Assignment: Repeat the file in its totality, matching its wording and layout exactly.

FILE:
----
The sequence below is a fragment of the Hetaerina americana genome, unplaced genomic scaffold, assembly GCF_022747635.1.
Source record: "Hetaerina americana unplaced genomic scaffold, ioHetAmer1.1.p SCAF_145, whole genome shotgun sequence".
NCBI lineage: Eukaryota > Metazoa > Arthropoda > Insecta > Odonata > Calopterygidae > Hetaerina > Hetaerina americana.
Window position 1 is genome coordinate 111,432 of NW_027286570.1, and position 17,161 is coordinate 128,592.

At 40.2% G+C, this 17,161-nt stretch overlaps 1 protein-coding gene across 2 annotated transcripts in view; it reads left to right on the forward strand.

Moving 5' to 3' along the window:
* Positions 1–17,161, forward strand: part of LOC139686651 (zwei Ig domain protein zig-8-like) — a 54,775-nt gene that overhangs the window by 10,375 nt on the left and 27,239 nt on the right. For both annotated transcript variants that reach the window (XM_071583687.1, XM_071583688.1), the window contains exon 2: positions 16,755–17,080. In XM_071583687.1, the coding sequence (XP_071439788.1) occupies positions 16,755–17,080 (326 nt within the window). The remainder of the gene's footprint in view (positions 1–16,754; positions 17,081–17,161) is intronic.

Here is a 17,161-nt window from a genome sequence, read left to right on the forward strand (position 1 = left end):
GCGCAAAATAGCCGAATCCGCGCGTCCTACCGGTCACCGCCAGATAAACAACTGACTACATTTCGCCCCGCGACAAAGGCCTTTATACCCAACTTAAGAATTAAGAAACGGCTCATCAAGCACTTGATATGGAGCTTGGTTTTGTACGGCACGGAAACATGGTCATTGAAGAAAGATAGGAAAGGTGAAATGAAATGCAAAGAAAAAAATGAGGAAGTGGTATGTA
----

The sequence below is a fragment of the Hetaerina americana genome, unplaced genomic scaffold, assembly GCF_022747635.1.
Source record: "Hetaerina americana unplaced genomic scaffold, ioHetAmer1.1.p SCAF_145, whole genome shotgun sequence".
NCBI lineage: Eukaryota > Metazoa > Arthropoda > Insecta > Odonata > Calopterygidae > Hetaerina > Hetaerina americana.
Window position 1 is genome coordinate 111,432 of NW_027286570.1, and position 17,161 is coordinate 128,592.

At 40.2% G+C, this 17,161-nt stretch overlaps 1 protein-coding gene across 2 annotated transcripts in view; it reads left to right on the forward strand.

Moving 5' to 3' along the window:
* Positions 1–17,161, forward strand: part of LOC139686651 (zwei Ig domain protein zig-8-like) — a 54,775-nt gene that overhangs the window by 10,375 nt on the left and 27,239 nt on the right. For both annotated transcript variants that reach the window (XM_071583687.1, XM_071583688.1), the window contains exon 2: positions 16,755–17,080. In XM_071583687.1, the coding sequence (XP_071439788.1) occupies positions 16,755–17,080 (326 nt within the window). The remainder of the gene's footprint in view (positions 1–16,754; positions 17,081–17,161) is intronic.

Here is a 17,161-nt window from a genome sequence, read left to right on the forward strand (position 1 = left end):
GCGCAAAATAGCCGAATCCGCGCGTCCTACCGGTCACCGCCAGATAAACAACTGACTACATTTCGCCCCGCGACAAAGGCCTTTATACCCAACTTAAGAATTAAGAAACGGCTCATCAAGCACTTGATATGGAGCTTGGTTTTGTACGGCACGGAAACATGGTCATTGAAGAAAGATAGGAAAGGTGAAATGAAATGCAAAGAAAAAAATGAGGAAGTGGTATGTA